Despite the fact that most millennials keep their eyes and ears glued to an electronic device, Svoma finds an increasing number seek privacy and seclusion for their events.

“It’s a contrast to their everyday lives,” she said.

A bag of Skittles

Local barn event center operators report that up to 20 percent of their business is out-of-state clients—from places as widespread as Chicago, Virginia, Seattle, Washington D.C., and even overseas—like Brazil and France.

And the demographic of barn lovers defies definition.

“The people that come to our barn are like a bag of Skittles,” Svoma said. “It’s a mixture. They come from all walks of life.”

This year, she hosted a wedding for one of America’s Top Models one weekend and the next an outdoors-oriented couple that loved hunting and fishing.

And the mixture continues to pour in. She said her barn has deposits for 101 events in 2017 and another 50 in 2018. Her facility accommodates 250 people and rents for $6,500 during peak times.

Dragon said her 4,000-square-fooot venue is two-thirds booked for 2017, with the vast majority of Saturdays filled. She also has numerous Saturdays booked in 2018.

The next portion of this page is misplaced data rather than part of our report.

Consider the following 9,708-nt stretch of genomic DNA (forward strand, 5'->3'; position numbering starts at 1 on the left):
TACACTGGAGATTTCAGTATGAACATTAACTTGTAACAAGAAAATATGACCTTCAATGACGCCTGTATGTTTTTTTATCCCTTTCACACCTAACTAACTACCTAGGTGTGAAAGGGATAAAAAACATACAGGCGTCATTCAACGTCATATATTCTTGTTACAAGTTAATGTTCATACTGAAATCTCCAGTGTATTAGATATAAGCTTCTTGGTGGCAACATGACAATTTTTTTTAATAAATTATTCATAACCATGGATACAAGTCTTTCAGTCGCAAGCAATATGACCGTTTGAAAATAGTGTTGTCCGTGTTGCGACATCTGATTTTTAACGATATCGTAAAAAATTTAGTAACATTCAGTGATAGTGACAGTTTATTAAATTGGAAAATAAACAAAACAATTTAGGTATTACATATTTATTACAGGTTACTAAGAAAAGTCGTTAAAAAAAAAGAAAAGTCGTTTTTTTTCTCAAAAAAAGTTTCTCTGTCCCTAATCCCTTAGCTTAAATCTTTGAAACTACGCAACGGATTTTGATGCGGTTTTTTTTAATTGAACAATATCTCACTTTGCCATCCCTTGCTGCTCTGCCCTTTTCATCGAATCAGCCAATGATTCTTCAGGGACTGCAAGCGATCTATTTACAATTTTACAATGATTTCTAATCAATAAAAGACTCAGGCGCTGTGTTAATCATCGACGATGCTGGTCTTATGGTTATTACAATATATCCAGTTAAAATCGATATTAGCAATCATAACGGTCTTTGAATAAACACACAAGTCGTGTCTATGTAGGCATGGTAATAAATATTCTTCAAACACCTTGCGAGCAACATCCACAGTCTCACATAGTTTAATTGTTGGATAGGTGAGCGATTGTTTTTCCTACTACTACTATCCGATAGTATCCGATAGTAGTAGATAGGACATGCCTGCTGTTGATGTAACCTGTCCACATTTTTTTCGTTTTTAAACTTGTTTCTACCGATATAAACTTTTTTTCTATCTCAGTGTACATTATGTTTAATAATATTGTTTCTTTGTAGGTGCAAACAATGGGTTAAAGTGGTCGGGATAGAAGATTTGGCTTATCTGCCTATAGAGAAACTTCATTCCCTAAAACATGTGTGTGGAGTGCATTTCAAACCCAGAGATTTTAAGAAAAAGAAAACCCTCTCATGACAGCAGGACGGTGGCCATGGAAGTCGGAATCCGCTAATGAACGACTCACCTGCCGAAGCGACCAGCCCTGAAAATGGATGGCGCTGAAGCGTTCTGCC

Amanda Cottingham opened the nearly 10,000-square-foot Barn at Bay Horse Inn Sept. 16 and already has booked 80 events.

“My Saturdays are completely booked through November 2017,” she said.

And despite her barn’s location 15 miles south of downtown Indianapolis, at State Road 135 and Stones Crossing Road, Cottingham said the majority of her clients are from Hamilton and Boone counties. The venue also brings in a fair amount of business from Chicago, she said.

Down-home problems

It isn’t all sunshine and daffodils down on the farm. Running a barn event center comes with no shortage of challenges.

It “consumes your life,” Dragon said. “You have to be ready for that.”

The first issue is zoning. Many barns are in agricultural areas and need variances to host for-profit events. Some barn operators deal with irate neighbors who complain about the traffic, crowds and noise.

“We moved out here for the rural nature, the quiet aspects of it, the open space,” Tom Windisch, who lives next to an event barn in Minnesota, told the New York Times for a recent article. “So do I want a band cranking music out of that building several times a week? No, I do not. Anybody would have reacted the way we did.”

Most Indiana barn owners reported a relatively peaceful coexistence with their neighbors.

Karen Hawkins, owner of The Barn at Hawks Point in Anderson, made a pre-emptive move to head off complaints when she opened her barn in 2015. She got her barnyard zoned as a private park.

“That means we don’t play any music after 10 p.m. and everyone is off the site by 11 p.m.,” said Hawkins, a former WRTV-TV Channel 6 newscaster. “We need to be respectful of the community and be a good neighbor.”

Hawkins also employs an off-duty Anderson police officer to be on site every time alcohol is served.